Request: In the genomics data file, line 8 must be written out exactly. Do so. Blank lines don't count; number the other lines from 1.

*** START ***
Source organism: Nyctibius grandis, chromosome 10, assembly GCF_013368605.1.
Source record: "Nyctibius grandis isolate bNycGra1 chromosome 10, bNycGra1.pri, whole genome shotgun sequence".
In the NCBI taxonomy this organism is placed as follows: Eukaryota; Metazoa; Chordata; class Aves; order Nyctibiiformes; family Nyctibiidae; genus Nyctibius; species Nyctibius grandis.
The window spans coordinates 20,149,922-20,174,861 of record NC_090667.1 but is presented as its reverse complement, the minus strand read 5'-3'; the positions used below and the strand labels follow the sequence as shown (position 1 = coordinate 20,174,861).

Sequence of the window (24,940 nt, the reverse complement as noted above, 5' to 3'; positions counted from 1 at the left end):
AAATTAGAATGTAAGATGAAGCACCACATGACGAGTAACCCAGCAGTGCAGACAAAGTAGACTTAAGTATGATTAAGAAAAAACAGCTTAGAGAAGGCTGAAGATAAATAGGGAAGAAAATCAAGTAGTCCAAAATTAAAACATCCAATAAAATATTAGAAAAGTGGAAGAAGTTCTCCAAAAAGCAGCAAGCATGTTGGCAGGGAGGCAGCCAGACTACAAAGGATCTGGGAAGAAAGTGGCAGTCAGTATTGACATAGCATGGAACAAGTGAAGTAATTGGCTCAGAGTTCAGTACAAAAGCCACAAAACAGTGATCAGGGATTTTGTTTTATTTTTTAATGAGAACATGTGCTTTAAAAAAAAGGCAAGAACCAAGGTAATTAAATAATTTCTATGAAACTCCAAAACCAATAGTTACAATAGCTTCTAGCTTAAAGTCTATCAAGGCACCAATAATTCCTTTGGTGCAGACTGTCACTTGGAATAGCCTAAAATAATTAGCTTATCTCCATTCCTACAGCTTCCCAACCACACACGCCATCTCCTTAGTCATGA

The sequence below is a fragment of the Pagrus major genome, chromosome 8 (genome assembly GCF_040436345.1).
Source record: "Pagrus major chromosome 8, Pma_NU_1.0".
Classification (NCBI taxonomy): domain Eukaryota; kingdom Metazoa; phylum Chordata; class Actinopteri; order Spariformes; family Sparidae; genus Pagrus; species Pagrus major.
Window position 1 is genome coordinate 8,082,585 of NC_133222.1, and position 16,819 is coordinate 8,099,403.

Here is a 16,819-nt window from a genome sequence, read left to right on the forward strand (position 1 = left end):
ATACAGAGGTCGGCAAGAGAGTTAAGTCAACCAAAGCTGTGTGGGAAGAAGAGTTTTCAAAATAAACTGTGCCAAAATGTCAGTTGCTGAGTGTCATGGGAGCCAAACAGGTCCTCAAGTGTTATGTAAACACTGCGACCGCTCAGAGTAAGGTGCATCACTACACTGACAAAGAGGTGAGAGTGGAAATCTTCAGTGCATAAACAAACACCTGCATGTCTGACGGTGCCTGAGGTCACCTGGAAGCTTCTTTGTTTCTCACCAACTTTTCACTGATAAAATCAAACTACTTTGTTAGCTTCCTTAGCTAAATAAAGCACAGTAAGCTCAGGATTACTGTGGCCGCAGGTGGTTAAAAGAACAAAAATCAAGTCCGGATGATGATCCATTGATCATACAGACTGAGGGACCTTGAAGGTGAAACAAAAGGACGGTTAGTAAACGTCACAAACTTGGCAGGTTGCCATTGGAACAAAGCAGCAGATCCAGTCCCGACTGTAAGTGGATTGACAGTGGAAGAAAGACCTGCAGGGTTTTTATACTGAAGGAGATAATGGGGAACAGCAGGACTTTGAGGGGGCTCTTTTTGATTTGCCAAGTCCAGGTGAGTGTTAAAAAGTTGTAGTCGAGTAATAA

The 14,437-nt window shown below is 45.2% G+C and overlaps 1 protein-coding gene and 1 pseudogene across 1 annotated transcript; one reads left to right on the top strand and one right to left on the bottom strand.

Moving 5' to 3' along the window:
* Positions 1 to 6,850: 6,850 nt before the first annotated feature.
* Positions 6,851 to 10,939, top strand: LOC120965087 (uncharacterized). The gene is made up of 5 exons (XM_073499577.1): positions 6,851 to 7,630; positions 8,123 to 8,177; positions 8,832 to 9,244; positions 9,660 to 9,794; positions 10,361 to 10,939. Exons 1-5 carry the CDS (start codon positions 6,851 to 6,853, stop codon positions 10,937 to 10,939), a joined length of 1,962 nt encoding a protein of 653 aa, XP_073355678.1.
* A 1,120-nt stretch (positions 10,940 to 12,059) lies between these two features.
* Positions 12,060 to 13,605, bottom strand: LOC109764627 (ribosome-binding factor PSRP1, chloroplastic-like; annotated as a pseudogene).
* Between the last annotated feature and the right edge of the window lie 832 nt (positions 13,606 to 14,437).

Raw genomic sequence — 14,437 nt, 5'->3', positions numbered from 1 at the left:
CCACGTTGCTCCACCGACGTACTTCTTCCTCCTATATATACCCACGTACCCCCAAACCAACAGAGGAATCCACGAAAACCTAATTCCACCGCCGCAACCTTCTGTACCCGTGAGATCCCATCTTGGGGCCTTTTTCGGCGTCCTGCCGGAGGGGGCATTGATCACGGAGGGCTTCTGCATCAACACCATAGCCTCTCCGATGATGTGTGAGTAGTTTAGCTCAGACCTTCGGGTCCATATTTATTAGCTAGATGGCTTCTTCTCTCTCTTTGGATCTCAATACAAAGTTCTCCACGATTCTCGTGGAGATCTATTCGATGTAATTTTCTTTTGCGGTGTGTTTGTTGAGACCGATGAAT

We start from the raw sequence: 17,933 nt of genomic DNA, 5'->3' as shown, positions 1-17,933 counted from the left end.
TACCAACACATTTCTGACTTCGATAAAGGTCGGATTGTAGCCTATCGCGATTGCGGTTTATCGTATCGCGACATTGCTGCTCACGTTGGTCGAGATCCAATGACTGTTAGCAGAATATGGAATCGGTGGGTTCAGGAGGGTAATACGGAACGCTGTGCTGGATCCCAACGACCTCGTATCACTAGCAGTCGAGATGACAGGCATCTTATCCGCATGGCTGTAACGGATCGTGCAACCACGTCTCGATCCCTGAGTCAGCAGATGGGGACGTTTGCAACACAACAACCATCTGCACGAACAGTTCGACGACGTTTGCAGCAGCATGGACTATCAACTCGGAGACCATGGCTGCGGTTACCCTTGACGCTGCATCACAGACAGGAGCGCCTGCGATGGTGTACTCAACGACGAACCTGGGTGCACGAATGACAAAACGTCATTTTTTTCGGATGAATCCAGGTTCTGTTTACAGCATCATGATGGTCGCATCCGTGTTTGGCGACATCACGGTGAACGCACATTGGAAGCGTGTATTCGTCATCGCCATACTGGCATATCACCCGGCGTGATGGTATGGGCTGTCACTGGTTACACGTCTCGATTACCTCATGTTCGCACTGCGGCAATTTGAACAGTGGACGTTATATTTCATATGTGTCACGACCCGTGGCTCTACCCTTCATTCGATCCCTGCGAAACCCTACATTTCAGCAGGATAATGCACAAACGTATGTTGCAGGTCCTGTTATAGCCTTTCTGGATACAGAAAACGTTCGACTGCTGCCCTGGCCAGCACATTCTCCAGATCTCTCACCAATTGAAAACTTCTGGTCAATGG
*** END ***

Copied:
Source record: "Pagrus major chromosome 8, Pma_NU_1.0".